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Diaphoresis

What Is It, Causes, Signs, and More

Author: Lily Guo

Editors: Alyssa Haag, Józia McGowan, DO, Kelsey LaFayette, DNP, RN

Illustrator: Jessica Reynolds, MS

Copyeditor: David G. Walker


What is diaphoresis?

Diaphoresis, also known as generalized hyperhidrosis, refers to excessive sweating or perspiration that is not due to physical exertion or warm temperatures.

Illustration of cartoon individual profusely sweating with sweat beads coming off him.

What causes diaphoresis?

The cause of diaphoresis can be unknown, or idiopathic, or due to a known cause, called secondary diaphoresis. Seconday diaphoresis occurs as a result of an underlying medical condition, during menopause, during pregancy, or as a side effect of certain medications. Medical conditions that can cause diaphoresis include thyroid disorders, diabetes mellitus, and endocrine tumors. The thyroid is a gland in the neck responsible for producing hormones such as thyroxine. When the thyroid is overactive, as in the case of hyperthyroidism, increased thyroxine production results in an increase in the body’s metabolic rate, which can lead to diaphoresis. People with diabetes mellitus can have low blood sugar levels at times, which activates the body’s sympathetic system and can lead to excessive sweating. Additionally, endocrine tumors can form on the thyroid glands or in other glands that produce hormones such as the adrenal and pituitary glands. This can result in an excessive production of hormones, such as cortisol, which increases sweating. Menopause can cause episodes of excessive sweating, commonly known as “hot flashes.” This occurs as a result of hormonal changes, specifically decreases in estrogen, which lead to dysregulation of the hypothalamus (i.e., a gland in the brain that acts as the thermostat of the body). Pregnancy can similarly lead to diaphoresis due to hormonal changes, including decreased estrogen levels.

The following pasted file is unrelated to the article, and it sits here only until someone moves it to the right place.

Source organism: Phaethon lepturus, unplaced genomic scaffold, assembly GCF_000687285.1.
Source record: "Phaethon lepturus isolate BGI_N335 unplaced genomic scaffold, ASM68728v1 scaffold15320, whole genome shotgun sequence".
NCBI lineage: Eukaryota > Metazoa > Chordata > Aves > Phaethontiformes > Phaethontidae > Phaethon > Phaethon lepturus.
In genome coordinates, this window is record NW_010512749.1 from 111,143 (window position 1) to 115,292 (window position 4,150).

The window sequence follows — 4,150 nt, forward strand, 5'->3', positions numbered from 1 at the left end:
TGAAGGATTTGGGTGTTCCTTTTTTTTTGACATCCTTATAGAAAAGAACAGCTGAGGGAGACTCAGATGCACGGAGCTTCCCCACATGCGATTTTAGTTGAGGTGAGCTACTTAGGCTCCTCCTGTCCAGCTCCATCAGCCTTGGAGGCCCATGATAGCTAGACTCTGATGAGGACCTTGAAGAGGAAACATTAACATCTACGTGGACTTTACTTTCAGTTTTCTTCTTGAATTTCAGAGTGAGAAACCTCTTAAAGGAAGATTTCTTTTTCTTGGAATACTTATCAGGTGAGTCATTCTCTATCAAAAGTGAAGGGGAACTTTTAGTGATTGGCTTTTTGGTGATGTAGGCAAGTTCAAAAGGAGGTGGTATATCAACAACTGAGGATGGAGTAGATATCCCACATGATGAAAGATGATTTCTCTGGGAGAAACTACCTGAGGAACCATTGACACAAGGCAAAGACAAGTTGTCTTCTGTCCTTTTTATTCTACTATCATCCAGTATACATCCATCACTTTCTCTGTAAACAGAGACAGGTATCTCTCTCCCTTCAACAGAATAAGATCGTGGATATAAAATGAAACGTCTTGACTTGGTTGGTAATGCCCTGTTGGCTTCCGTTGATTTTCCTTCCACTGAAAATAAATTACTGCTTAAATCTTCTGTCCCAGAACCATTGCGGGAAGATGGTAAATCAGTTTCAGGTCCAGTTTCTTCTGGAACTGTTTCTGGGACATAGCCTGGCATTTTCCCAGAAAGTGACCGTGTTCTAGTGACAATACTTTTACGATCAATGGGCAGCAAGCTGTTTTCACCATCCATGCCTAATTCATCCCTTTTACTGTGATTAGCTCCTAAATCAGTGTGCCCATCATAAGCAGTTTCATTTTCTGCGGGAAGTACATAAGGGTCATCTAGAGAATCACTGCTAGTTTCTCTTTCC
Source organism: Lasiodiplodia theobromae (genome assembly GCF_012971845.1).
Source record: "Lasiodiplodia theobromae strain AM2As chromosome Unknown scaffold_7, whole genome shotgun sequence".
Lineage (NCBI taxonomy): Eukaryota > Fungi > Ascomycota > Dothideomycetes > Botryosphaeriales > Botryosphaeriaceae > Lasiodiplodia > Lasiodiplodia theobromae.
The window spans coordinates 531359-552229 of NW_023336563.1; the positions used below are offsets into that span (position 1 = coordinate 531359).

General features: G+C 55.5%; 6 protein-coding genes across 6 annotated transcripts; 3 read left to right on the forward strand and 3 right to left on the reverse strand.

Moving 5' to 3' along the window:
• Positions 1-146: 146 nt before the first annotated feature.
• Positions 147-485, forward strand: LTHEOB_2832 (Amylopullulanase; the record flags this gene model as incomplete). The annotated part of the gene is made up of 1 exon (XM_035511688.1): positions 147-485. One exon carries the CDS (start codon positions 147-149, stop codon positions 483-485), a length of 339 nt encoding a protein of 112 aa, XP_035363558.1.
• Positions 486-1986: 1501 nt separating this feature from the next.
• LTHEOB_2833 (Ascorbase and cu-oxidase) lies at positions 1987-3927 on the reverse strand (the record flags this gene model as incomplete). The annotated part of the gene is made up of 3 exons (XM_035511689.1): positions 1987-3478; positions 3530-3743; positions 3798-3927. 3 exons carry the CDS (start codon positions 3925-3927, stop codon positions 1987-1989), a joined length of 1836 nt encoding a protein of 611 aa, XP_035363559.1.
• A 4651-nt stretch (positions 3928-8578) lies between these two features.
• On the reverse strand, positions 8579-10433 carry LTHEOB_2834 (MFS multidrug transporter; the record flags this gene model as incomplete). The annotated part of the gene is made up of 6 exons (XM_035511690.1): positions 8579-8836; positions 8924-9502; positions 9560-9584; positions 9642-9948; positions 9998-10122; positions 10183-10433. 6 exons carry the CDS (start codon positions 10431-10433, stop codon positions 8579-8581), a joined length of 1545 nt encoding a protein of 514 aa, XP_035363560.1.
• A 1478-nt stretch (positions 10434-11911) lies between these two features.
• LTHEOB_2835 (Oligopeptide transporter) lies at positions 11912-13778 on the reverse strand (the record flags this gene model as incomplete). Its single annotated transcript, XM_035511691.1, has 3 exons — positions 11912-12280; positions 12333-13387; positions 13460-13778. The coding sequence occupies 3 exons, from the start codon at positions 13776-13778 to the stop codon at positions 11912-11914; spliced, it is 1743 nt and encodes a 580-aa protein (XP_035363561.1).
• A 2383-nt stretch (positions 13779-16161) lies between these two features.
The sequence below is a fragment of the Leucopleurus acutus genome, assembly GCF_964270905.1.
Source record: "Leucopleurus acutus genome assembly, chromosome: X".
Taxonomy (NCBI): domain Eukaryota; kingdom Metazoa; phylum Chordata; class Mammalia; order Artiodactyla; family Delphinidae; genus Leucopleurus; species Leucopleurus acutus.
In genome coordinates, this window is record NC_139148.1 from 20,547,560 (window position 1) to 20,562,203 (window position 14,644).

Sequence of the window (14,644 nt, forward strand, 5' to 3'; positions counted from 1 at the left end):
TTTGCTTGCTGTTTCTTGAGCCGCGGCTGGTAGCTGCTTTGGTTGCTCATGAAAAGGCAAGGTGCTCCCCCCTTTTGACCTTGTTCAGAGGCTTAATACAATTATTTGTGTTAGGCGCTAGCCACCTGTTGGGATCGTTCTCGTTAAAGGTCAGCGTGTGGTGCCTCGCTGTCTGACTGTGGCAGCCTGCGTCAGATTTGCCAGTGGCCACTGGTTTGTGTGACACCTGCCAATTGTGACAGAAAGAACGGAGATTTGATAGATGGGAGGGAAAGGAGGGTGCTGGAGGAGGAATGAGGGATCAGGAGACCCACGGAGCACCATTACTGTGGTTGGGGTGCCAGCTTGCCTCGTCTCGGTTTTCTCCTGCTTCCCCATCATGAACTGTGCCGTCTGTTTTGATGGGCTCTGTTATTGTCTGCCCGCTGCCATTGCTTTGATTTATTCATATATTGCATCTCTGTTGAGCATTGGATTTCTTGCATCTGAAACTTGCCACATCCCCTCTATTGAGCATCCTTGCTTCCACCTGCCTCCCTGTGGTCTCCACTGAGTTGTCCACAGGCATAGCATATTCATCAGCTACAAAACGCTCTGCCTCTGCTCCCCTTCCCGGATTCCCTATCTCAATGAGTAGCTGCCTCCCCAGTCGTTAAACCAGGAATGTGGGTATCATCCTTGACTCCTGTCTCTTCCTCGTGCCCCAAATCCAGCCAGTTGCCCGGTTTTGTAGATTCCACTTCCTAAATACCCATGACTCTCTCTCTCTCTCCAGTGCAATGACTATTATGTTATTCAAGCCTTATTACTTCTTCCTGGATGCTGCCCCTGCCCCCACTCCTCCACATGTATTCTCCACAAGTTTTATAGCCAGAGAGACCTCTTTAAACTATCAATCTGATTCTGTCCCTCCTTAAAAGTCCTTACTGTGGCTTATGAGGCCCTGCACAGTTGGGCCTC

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What medications cause diaphoresis?

Medications, specifically antidepressants such as venlafaxine and fluoxetine, can cause diaphoresis. Medications used to treat diabetes mellitus, such as insulin, sulfonylureas, and thiazolidinediones, may also have profuse sweating as a side effect. Hormone therapies used to treat post-menopausal osteoporosis and certain breast cancers, such as raloxifene and tamoxifen, respectively, may lead to diaphoresis. Lastly, antipyretics (i.e., drugs used to treat fevers) including acetaminophen and aspirin are known to cause diaphoresis

What are the signs and symptoms of diaphoresis?

The signs and symptoms of diaphoresis include excessive sweating without typical external triggers such as warm climate or exercise. In diaphoresis, sweating occurs on large, generalized areas of the body. The symptoms usually start in adulthood and can occur both during the day and at night. If an individual has diaphoresis associated with hyperthyroidism, they may also experience palpitations (i.e., heart pounding or racing), shaking hands, nervousness, and weight loss. Those with poorly controlled diabetes mellitus can experience diaphoresis accompanied by dizziness, anxiety, temporary loss of vision, and extreme fatigue as a result of hypoglycemia

How is diaphoresis diagnosed and treated?